Large parts of northern China blanketed with floating sand and dust

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Many areas in northern China were blanketed with floating sand and dust on Thursday, and a sandstorm was expected to sweep through parts of Inner Mongolia.

The sandy, dusty weather and strong winds will last until Sunday, the National Meteorological Center said in a statement, adding the public should take precautionary measures to guard against poor air quality.

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It renewed a blue alert for sandstorms — the least severe warning in the country’s four-tier weather warning system — and forecast that more than a dozen regions, including major cities like Beijing and Shanghai, would see some areas affected by floating sand and dust on Thursday.

The center’s chief forecaster, Gui Hailin, earlier said the sandy and dusty weather began on Sunday in southern Mongolia. As cold air moved southward, the weather spread to various regions including northern and northeast China, he said.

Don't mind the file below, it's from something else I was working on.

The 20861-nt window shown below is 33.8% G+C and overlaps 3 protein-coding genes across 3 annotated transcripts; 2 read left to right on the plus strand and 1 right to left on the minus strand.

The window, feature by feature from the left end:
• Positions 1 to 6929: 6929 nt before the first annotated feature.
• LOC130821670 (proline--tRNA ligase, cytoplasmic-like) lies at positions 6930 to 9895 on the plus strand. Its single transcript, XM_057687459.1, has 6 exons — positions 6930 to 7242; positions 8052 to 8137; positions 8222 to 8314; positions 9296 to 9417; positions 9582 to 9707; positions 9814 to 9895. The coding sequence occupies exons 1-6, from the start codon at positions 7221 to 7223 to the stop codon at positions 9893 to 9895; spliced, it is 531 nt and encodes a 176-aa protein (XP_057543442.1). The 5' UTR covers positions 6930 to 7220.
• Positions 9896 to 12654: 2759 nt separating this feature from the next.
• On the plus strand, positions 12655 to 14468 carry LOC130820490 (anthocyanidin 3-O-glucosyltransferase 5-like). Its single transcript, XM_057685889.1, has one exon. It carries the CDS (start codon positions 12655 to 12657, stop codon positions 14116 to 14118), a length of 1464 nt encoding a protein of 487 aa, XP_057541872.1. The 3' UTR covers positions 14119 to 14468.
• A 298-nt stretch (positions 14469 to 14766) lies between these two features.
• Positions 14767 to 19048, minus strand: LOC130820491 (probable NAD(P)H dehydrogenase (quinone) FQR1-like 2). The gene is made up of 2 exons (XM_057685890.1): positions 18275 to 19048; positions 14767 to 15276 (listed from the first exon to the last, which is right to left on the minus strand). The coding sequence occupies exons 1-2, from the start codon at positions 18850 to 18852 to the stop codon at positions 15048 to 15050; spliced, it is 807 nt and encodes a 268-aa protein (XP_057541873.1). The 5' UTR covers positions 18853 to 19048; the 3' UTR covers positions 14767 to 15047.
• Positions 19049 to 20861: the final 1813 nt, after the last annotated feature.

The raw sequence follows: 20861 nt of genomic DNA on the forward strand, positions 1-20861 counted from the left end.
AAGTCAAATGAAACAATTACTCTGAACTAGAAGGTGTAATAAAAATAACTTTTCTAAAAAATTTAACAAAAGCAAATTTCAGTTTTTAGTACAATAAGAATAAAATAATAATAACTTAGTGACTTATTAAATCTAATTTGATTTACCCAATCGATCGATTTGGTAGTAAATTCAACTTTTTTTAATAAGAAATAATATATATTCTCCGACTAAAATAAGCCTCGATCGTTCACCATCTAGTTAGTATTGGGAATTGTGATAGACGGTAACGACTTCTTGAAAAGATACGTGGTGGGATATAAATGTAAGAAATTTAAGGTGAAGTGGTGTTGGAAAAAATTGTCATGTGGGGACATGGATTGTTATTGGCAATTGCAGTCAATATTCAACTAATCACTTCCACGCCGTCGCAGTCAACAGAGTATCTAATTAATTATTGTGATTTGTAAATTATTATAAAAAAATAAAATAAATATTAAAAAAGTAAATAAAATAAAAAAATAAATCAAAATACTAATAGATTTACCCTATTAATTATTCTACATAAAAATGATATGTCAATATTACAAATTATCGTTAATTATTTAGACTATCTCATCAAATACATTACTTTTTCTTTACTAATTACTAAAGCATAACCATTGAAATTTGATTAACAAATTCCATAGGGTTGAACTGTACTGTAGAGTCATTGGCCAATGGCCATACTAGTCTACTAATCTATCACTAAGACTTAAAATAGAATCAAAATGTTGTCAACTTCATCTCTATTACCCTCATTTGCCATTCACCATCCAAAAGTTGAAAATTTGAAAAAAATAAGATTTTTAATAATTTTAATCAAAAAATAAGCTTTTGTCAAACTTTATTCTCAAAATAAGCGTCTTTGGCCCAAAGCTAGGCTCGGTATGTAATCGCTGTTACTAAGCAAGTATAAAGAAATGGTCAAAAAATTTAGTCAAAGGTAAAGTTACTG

In Beijing, buildings and traffic were shrouded by low visibility. The IQAir website showed an air quality index of 540 for the capital and labeled its air pollution level as “hazardous.” The Beijing Municipal Ecological and Environmental Monitoring Center issued the highest air pollution warning.

Running enthusiast Tu Jiaxian said the sandstorm had a “huge impact” on her life because it interrupted her marathon training plans.

“I want to run but I dare not run because of the weather. That is very painful,” Tu said, adding she had quit her daily 10-kilometer (6.2-mile) jogs for three days this week due to the weather.

Cao Yuanyuan, a newcomer to Beijing, was surprised at first to see the hazy scenes and took photos of them. But the bad weather forced her to wear glasses as a protective measure and keep the windows in her room shut.

"But there is still sand coming in, and I can smell the earth,” Cao said.

Read more: Severe Category 4 tropical cyclone Ilsa lashes Australian coast

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